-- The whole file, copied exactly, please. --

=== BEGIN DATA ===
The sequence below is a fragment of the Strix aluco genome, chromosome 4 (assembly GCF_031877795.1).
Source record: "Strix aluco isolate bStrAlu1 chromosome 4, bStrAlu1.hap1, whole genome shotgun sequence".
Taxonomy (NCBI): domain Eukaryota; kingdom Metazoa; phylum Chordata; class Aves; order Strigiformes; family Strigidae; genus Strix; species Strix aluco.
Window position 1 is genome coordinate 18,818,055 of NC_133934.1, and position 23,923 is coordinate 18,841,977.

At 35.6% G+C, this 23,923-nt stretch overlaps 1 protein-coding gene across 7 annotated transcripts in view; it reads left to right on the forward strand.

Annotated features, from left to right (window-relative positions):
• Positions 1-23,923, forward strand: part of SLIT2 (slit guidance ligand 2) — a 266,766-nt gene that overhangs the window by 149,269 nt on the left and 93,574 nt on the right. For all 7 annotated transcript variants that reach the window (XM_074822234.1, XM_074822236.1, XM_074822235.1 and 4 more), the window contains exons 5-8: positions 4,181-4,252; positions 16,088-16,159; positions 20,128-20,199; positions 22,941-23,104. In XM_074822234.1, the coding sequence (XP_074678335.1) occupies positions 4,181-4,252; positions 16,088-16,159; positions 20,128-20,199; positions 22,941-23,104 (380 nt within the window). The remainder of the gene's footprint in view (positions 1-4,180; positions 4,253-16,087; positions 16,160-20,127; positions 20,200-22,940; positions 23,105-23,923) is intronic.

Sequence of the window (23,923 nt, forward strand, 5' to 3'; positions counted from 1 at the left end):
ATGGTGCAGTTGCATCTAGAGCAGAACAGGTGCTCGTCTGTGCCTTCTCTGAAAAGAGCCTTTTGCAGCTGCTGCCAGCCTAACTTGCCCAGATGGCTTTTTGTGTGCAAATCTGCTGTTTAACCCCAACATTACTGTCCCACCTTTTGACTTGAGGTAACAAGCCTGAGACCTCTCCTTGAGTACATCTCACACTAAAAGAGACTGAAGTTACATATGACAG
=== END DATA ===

The sequence below is a fragment of the Strix aluco genome, chromosome 4 (assembly GCF_031877795.1).
Source record: "Strix aluco isolate bStrAlu1 chromosome 4, bStrAlu1.hap1, whole genome shotgun sequence".
Taxonomy (NCBI): domain Eukaryota; kingdom Metazoa; phylum Chordata; class Aves; order Strigiformes; family Strigidae; genus Strix; species Strix aluco.
Window position 1 is genome coordinate 18,818,055 of NC_133934.1, and position 23,923 is coordinate 18,841,977.

At 35.6% G+C, this 23,923-nt stretch overlaps 1 protein-coding gene across 7 annotated transcripts in view; it reads left to right on the forward strand.

Annotated features, from left to right (window-relative positions):
• Positions 1-23,923, forward strand: part of SLIT2 (slit guidance ligand 2) — a 266,766-nt gene that overhangs the window by 149,269 nt on the left and 93,574 nt on the right. For all 7 annotated transcript variants that reach the window (XM_074822234.1, XM_074822236.1, XM_074822235.1 and 4 more), the window contains exons 5-8: positions 4,181-4,252; positions 16,088-16,159; positions 20,128-20,199; positions 22,941-23,104. In XM_074822234.1, the coding sequence (XP_074678335.1) occupies positions 4,181-4,252; positions 16,088-16,159; positions 20,128-20,199; positions 22,941-23,104 (380 nt within the window). The remainder of the gene's footprint in view (positions 1-4,180; positions 4,253-16,087; positions 16,160-20,127; positions 20,200-22,940; positions 23,105-23,923) is intronic.

Sequence of the window (23,923 nt, forward strand, 5' to 3'; positions counted from 1 at the left end):
ATGGTGCAGTTGCATCTAGAGCAGAACAGGTGCTCGTCTGTGCCTTCTCTGAAAAGAGCCTTTTGCAGCTGCTGCCAGCCTAACTTGCCCAGATGGCTTTTTGTGTGCAAATCTGCTGTTTAACCCCAACATTACTGTCCCACCTTTTGACTTGAGGTAACAAGCCTGAGACCTCTCCTTGAGTACATCTCACACTAAAAGAGACTGAAGTTACATATGACAG